Nebraska Minor League Baseball
Early Omaha Baseball Diamonds

According to Frank Bandle, registrar of deeds in 1911 and one of the ball players on the 1879 team the oldest ball park in Omaha was at about 18th and Ohio. [1] Mass transit to the park consisted of a mule drawn trolley. In 1881 and 1882 the grounds were located at 16th and Locust. In '83 the ball grounds were at 18th and St. Mary's Ave. According to Bandle, many great games were played on these grounds.

Omaha entered the Western League ('85) and a park was enclosed at Twentieth and Miami. Omaha won the league in 1889 at that park. When the league fell apart in 1891, the park was taken over by the University Athletic Club.

In 1894, Bill Rourke and pals built a park at seventeenth and Charles. The park was called a cigar box as the outfield fences were close to home plate. This park was dropped in favor of the old fair grounds south of Ames between 16th and 20th. This was where the Transmississippi Exposition of 1898 took place.

In 1898 a park was built where the Prarie Park addition is now located.

In 1900, the park on Vinton Street was completed. This park was located between 13th and 15th with Vinton Street to the south of the park. Entry gates were on 15th Street and Vinton Street. Even the name of the park depended on the whim of the newspaper. Usually it was refered to as the "Vinton Street Park". Sometimes it was called Rourke Park and later in the twenties League Park became the most common moniker. In 1911 a major overhaul of the Vinton Street Park was accomplished. A new grandstand was constructed. It was twenty seven feet from base to top of roof. It was seventy feet deep and 450 ft. long when all the segments were added together. It had a capacity of 7,500 with 800 box seats, 1,200 chairs and 4,100 other seats. The rest of the 7,500 was standing room. An additional 2,500 bleacher seats were in past first base, down the right field line. The outfield fences were moved further back during this reconstruction of the park. The park burned down in 1936.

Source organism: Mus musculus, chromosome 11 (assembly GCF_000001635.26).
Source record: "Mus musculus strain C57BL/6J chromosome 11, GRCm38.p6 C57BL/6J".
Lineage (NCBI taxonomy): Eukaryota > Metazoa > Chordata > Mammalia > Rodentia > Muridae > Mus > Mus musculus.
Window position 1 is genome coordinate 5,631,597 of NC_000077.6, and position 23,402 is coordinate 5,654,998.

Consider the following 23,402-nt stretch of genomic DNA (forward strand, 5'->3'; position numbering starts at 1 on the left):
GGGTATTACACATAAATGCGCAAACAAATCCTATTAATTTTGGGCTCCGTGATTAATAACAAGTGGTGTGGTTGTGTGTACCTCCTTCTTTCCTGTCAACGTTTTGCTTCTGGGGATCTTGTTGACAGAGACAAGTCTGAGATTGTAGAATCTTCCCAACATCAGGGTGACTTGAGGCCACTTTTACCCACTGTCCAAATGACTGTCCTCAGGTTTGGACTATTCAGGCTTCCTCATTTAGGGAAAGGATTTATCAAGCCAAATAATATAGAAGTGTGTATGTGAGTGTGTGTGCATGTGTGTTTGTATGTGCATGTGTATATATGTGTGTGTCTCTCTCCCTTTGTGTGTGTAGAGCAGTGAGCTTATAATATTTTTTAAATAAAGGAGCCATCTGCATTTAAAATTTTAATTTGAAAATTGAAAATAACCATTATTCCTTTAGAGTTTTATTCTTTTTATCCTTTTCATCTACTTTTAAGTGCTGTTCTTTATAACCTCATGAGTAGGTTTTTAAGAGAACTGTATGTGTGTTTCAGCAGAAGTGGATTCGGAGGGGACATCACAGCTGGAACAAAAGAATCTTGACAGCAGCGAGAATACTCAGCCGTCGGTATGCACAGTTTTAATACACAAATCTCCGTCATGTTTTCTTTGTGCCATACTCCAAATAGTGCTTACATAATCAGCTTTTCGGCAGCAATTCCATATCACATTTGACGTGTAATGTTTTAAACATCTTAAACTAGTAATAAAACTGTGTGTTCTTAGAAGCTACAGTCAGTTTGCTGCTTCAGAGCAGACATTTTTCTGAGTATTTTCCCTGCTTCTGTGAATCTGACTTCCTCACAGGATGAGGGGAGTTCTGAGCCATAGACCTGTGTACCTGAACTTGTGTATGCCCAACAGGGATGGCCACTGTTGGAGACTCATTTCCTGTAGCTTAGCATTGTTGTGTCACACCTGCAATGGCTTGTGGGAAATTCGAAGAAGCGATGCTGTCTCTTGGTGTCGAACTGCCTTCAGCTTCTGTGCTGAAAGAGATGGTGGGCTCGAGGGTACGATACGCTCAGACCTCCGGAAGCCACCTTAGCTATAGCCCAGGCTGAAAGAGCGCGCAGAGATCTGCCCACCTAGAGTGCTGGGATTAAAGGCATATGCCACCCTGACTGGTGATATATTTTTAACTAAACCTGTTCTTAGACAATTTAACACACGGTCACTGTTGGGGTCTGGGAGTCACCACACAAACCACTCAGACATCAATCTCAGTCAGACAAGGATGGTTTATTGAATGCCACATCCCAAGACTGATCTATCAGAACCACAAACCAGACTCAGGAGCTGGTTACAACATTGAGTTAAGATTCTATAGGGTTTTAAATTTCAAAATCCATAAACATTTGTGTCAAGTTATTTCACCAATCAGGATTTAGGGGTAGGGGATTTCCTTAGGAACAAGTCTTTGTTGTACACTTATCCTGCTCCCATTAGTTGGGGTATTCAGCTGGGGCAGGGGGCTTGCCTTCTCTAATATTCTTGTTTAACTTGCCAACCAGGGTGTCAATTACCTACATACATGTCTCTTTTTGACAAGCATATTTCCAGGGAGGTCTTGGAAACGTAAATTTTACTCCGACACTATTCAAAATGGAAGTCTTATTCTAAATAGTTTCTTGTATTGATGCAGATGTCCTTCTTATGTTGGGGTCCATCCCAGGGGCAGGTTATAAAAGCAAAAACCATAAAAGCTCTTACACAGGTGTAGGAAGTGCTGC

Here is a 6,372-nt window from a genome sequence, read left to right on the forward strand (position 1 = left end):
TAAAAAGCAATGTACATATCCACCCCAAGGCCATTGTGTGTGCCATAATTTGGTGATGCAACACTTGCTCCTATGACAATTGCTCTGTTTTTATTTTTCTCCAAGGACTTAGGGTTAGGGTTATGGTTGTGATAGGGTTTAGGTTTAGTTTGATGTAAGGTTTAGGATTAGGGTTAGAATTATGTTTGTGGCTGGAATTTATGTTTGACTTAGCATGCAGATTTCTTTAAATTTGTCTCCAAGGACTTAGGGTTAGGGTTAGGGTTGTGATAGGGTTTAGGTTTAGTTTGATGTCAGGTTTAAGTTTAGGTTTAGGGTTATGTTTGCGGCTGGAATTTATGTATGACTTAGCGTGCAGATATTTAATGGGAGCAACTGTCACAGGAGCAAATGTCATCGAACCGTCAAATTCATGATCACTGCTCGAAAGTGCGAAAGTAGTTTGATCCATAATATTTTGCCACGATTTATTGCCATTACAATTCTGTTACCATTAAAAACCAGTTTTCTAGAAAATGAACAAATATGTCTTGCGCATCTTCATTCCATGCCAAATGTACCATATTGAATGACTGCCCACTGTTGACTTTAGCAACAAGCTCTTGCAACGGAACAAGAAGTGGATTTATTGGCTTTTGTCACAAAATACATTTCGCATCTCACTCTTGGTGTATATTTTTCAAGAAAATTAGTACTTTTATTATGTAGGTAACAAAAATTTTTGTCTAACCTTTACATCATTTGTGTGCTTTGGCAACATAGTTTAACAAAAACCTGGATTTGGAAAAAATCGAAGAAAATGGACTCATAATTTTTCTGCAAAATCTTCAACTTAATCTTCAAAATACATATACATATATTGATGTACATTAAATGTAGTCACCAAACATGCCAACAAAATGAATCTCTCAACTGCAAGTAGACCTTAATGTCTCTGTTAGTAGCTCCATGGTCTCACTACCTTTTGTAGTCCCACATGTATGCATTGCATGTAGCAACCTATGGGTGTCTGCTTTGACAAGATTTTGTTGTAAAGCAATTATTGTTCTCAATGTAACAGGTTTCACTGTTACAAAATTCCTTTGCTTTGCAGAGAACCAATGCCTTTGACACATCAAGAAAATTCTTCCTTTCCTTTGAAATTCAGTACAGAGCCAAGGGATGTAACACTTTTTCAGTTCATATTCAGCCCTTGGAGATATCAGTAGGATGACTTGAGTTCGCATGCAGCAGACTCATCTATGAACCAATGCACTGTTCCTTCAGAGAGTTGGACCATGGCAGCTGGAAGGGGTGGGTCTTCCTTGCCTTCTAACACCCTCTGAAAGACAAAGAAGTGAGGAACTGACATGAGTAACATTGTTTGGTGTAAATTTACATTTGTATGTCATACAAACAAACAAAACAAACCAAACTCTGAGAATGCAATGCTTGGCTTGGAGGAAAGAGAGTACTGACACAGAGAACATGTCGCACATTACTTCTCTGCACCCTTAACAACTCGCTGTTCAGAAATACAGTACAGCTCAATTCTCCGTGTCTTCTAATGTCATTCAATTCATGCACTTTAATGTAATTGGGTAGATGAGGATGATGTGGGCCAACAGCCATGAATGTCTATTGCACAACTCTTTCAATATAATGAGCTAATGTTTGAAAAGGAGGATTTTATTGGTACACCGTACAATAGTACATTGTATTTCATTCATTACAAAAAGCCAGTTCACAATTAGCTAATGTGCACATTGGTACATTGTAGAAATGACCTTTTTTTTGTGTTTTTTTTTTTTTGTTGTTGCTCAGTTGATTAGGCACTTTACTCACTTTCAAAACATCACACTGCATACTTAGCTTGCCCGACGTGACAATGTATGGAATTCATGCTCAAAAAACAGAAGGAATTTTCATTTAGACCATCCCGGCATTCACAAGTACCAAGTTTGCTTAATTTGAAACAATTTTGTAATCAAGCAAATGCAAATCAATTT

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© 2009 Bruce Esser